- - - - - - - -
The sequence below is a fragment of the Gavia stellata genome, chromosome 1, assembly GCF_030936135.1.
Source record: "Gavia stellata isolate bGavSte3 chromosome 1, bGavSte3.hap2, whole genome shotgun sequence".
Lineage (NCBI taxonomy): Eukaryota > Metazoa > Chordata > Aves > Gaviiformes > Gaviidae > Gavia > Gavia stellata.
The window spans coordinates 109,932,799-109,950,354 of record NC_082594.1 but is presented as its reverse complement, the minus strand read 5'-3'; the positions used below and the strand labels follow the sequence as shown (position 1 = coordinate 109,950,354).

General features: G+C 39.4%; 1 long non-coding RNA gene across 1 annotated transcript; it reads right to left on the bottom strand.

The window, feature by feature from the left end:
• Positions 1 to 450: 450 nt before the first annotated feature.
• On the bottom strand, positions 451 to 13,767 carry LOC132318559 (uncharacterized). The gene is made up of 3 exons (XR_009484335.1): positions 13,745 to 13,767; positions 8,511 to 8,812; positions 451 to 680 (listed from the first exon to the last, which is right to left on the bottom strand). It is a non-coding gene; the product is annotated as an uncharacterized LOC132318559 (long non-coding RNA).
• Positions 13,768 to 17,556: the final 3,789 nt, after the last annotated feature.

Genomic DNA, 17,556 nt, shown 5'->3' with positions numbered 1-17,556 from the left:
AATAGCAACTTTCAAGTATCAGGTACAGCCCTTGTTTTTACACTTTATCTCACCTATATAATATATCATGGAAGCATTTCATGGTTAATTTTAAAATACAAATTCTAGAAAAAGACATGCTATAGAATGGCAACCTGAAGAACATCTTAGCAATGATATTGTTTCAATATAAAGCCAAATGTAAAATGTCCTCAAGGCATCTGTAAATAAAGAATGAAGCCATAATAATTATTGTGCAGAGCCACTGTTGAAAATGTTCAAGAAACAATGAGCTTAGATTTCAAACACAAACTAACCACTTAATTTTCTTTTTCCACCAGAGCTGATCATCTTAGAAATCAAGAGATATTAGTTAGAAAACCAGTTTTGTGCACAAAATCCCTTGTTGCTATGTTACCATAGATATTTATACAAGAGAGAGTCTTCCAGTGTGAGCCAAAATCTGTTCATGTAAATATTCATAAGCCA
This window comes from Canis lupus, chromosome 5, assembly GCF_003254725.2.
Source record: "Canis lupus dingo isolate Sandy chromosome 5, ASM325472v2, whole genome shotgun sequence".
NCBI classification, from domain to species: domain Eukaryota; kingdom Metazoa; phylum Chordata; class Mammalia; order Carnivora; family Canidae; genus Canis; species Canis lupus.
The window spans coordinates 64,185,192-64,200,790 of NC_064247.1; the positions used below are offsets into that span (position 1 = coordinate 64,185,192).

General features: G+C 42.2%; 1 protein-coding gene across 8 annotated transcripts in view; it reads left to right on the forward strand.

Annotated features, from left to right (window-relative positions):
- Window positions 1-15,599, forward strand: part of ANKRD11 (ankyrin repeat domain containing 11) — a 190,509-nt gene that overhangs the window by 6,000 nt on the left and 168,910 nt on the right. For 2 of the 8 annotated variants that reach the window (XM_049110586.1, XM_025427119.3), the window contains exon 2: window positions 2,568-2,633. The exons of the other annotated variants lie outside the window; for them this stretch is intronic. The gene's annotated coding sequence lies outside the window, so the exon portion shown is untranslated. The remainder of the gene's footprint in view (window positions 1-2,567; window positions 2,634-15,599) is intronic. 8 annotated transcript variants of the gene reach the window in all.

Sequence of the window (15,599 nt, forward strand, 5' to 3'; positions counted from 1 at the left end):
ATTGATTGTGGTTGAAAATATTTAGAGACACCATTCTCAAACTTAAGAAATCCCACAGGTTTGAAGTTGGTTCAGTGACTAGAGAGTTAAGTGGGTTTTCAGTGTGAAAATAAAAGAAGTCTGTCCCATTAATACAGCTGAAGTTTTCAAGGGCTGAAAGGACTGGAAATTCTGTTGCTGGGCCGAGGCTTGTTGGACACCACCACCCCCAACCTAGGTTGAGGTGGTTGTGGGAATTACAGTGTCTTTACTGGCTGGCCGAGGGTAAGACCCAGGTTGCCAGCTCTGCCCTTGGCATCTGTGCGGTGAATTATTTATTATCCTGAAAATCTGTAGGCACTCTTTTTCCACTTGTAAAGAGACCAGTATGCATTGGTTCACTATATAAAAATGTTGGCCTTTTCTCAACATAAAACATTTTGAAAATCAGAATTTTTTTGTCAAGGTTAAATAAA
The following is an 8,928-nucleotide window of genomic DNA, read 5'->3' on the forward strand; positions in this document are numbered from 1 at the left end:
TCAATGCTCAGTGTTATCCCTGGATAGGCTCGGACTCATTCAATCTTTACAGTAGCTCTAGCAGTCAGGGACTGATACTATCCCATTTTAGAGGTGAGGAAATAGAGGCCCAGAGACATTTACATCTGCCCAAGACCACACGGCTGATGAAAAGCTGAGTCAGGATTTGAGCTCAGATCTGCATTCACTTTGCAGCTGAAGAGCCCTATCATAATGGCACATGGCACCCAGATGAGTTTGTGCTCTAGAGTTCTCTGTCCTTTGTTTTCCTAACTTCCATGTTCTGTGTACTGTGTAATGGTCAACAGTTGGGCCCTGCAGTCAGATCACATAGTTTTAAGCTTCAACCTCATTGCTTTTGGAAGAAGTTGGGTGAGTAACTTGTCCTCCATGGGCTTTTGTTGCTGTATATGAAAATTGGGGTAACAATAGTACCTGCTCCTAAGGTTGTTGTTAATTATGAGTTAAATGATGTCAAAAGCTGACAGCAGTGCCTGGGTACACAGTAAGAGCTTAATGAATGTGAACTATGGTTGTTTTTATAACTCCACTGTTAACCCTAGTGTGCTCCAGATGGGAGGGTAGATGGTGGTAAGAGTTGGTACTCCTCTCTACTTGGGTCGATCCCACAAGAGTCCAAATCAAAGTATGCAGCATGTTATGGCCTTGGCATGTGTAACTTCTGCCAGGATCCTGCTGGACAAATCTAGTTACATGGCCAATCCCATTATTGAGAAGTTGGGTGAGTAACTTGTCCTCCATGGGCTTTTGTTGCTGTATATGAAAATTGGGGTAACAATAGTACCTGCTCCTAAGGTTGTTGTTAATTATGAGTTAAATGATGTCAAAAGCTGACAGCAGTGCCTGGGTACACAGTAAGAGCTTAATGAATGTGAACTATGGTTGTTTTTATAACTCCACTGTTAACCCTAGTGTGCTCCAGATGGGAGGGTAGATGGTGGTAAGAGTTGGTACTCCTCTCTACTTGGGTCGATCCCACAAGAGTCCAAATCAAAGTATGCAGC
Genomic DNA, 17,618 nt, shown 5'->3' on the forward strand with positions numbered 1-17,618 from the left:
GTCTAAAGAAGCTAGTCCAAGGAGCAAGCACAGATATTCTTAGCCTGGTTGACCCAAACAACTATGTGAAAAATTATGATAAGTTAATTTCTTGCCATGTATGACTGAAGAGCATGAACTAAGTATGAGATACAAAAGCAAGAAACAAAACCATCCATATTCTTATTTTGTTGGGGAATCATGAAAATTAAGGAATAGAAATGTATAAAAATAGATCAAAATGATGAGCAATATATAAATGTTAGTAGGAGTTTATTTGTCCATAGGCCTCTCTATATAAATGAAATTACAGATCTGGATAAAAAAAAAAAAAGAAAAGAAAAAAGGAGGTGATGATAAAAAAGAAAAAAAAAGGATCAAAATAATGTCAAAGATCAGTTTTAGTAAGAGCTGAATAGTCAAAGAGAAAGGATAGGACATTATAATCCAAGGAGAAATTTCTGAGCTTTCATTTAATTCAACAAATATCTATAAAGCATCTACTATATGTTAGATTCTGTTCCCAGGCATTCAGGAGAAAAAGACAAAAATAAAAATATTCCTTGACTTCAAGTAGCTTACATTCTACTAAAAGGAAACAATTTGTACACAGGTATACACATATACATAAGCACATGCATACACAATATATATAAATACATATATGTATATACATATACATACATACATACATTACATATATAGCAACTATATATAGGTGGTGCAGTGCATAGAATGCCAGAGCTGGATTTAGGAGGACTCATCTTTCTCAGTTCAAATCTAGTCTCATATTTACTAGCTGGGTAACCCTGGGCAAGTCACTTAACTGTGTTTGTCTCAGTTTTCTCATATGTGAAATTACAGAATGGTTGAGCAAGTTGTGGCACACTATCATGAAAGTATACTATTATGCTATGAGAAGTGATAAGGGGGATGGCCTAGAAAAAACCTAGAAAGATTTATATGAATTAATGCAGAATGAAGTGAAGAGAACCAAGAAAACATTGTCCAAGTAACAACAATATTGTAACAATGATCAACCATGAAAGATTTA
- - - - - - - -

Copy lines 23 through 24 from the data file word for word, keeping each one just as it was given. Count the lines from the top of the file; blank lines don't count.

Genomic DNA, 17,618 nt, shown 5'->3' on the forward strand with positions numbered 1-17,618 from the left:
GTCTAAAGAAGCTAGTCCAAGGAGCAAGCACAGATATTCTTAGCCTGGTTGACCCAAACAACTATGTGAAAAATTATGATAAGTTAATTTCTTGCCATGTATGACTGAAGAGCATGAACTAAGTATGAGATACAAAAGCAAGAAACAAAACCATCCATATTCTTATTTTGTTGGGGAATCATGAAAATTAAGGAATAGAAATGTATAAAAATAGATCAAAATGATGAGCAATATATAAATGTTAGTAGGAGTTTATTTGTCCATAGGCCTCTCTATATAAATGAAATTACAGATCTGGATAAAAAAAAAAAAAGAAAAGAAAAAAGGAGGTGATGATAAAAAAGAAAAAAAAAGGATCAAAATAATGTCAAAGATCAGTTTTAGTAAGAGCTGAATAGTCAAAGAGAAAGGATAGGACATTATAATCCAAGGAGAAATTTCTGAGCTTTCATTTAATTCAACAAATATCTATAAAGCATCTACTATATGTTAGATTCTGTTCCCAGGCATTCAGGAGAAAAAGACAAAAATAAAAATATTCCTTGACTTCAAGTAGCTTACATTCTACTAAAAGGAAACAATTTGTACACAGGTATACACATATACATAAGCACATGCATACACAATATATATAAATACATATATGTATATACATATACATACATACATACATTACATATATAGCAACTATATATAGGTGGTGCAGTGCATAGAATGCCAGAGCTGGATTTAGGAGGACTCATCTTTCTCAGTTCAAATCTAGTCTCATATTTACTAGCTGGGTAACCCTGGGCAAGTCACTTAACTGTGTTTGTCTCAGTTTTCTCATATGTGAAATTACAGAATGGTTGAGCAAGTTGTGGCACACTATCATGAAAGTATACTATTATGCTATGAGAAGTGATAAGGGGGATGGCCTAGAAAAAACCTAGAAAGATTTATATGAATTAATGCAGAATGAAGTGAAGAGAACCAAGAAAACATTGTCCAAGTAACAACAATATTGTAACAATGATCAACCATGAAAGATTTA